ROHO is the worldwide leader of seating solutions that prevent and treat pressure ulcers. ROHO’s technology provides skin protection and positioning in a variety of applications: from wheelchair cushions, to therapeutic mattresses, to wheelchair backs and more. ROHO’s products deliver life-changing benefits, offering comfort and protection to people relying on wheelchairs for mobility.  ROHO is the pioneer of air-cell based cushions, and created DRY FLOATATION TECHNOLOGY®, mimicking the pressure-relieving properties of water. With more than 1 million ROHO products in use in more than 80 countries worldwide, clinicians can be confident in prescribing ROHO products. Plus, all ROHO products are backed by an unmatched level of clinical evidence from leading researchers around the world.

For more information, visit www.roho.com or contact customer service at 800-851-3449.


Product photo available upon request
Media Contact:
Dan Hughes
Director of Marketing –ROHO, Inc.

Groundbreaking Research Uncovers New Insights for Reducing Deadly Pressure Ulcers in Wheelchair Patients

Study shows air cell cushions are 10,000 times better than standard foam for preventing deep tissue injury 

ST. LOUIS, December 10, 2014 ROHO, Inc., a leader in wheelchair seating solutions since 1973, today announces research findings that recognize adjustable air cell cushions as medically superior for reducing deep-tissue injuries and skin breakdown1, which can lead to deadly pressure ulcers and costs the American healthcare system billions of dollars per year.2

The study, conducted by Dr. Amit Gefen of Tel Aviv University, provides new clinical data to guide recommendations for the best cushions to protect people who use wheelchairs for mobility. The new study is the first to offer a comparison between two commonly used wheelchair cushion technologies – foam-based (representing the largest number of cushions in use) and ROHO’s air-cell technology.

The Issue: 

Pressure ulcers are a serious public health issue: fast to develop, extremely expensive, hard to heal and potentially fatal. In the U.S., nearly 60,000 patients die each year from complications linked to hospital-acquired pressure ulcers3 – almost twice as many deaths as from motor vehicle accidents.4 The cost to treat one single full-thickness pressure ulcer is about $70,000.2

As deadly and costly as pressure ulcers can be, they remain a daily concern for the 3.6 million Americans who use wheelchairs for mobility.5 But Gefen’s groundbreaking research is changing that.

Dr. Gefen and other leading researchers around the globe found that cell deformation was the cause of deep-tissue injury (DTI), starting deep and invisible – from the inside out. Prior research pointed toward skin breakdown and constricted blood flow as a leading cause. This study was the first to apply this knowledge to a direct comparison between different types of wheelchair cushions.

“Our study revealed an important insight about the best ways to minimize these deformations – and therefore DTIs – in wheelchair users,” said Gefen. “Adjustable air cell cushions were far superior over foam and could be the key to helping avoid pressure ulcers. The findings are significant not only because of the size of the wheelchair users’ population, but also because of the healthcare system’s cost in treating pressure ulcers – more than $11 billion annually in the U.S. alone.2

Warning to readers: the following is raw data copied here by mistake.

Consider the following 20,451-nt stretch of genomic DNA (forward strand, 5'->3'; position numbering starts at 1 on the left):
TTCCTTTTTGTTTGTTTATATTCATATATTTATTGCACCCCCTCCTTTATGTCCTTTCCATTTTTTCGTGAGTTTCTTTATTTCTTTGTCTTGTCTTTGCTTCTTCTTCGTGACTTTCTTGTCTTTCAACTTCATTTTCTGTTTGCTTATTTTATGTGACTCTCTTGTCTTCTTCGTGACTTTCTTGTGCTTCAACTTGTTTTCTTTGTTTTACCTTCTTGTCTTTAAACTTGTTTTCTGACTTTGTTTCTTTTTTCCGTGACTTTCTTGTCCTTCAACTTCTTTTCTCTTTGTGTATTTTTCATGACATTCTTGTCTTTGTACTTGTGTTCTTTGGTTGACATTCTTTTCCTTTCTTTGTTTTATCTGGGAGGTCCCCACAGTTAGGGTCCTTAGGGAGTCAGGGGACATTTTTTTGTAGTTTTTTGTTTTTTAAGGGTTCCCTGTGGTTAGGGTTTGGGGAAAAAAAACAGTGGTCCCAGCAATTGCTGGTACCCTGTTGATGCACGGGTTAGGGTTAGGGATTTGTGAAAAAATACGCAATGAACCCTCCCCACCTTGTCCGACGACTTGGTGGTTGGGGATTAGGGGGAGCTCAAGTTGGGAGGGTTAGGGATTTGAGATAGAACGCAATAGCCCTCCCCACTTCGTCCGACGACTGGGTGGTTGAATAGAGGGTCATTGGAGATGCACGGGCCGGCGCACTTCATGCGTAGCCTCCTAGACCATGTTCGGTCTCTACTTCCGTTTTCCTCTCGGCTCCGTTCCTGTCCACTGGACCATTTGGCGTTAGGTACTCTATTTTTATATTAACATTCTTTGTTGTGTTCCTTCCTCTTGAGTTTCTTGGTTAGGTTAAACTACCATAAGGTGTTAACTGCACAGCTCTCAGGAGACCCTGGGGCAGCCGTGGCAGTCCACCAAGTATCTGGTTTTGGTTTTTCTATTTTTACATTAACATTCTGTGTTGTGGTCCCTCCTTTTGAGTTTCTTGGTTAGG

Study Methods and Results: 

The study used seated MRIs and “finite element” computer modeling to unlock a new picture of the damage that causes deep- tissue injuries.

  • Gefen’s team compared the ROHO® QUADTRO SELECT® HIGH PROFILE® cushion and two flat, foam-based cushions with varying stiffness properties (7 kPa and 10 kPa) for individuals with a spinal cord injury (SCI).
  • The study used an MRI slice from a 21-year-old SCI patient to develop an anatomically-realistic model of the patient’s left buttock.
  • For all three cushions, immersion was calculated as the percentage of skin surface in full contact with the cushion. Higher figures represent more surface area for load transfer, and potentially lower internal tissue loads.
  • The different mechanical stresses – compressive, tensile, shear and effective stress – were calculated.
  • Measures were recorded for each individual model, in the muscle, fat, and skin tissues under the ischial tuberosities during sitting, to determine the risks for the specific internal conditions.
  • For ROHO’s air cell cushion, immersion was consistently in the 91-93 percent range; for the foam cushions, the range was 58-65 percent.

Results demonstrated significant evidence that skin breakdown risk is much lower for ROHO adjustable air cell cushions compared to non-adjustable foam cushions. In fact, the study revealed that air cell cushions are 10,000 times better than foam in reducing tissue damage that can cause death.

Moreover, bone flattening led to higher peak stresses on muscle tissue in the foam cushions, but lower stresses for the air cell cushion. Likewise, muscle atrophy substantially increased fat and skin stresses on foams, but substantially decreased them on the air cell cushion. Both of these sets of results demonstrate that as the patient’s condition advanced, the air cell cushion decreased the risk even further in comparison to a foam support.

“The Gefen study proved what ROHO has believed for 40 years: Air cell cushions that ROHO pioneered prevent deformation through immersion and envelopment,” said Tom Borcherding, president of ROHO. “ROHO is committed to leading the industry in developing the science to improve the lives of people that use wheelchairs for mobility, and we drive U.S. and international standards that our competitors do not. This new and groundbreaking work is already providing the evidence for a critically needed change in direction, toward prescribing better and safer sitting solutions. ”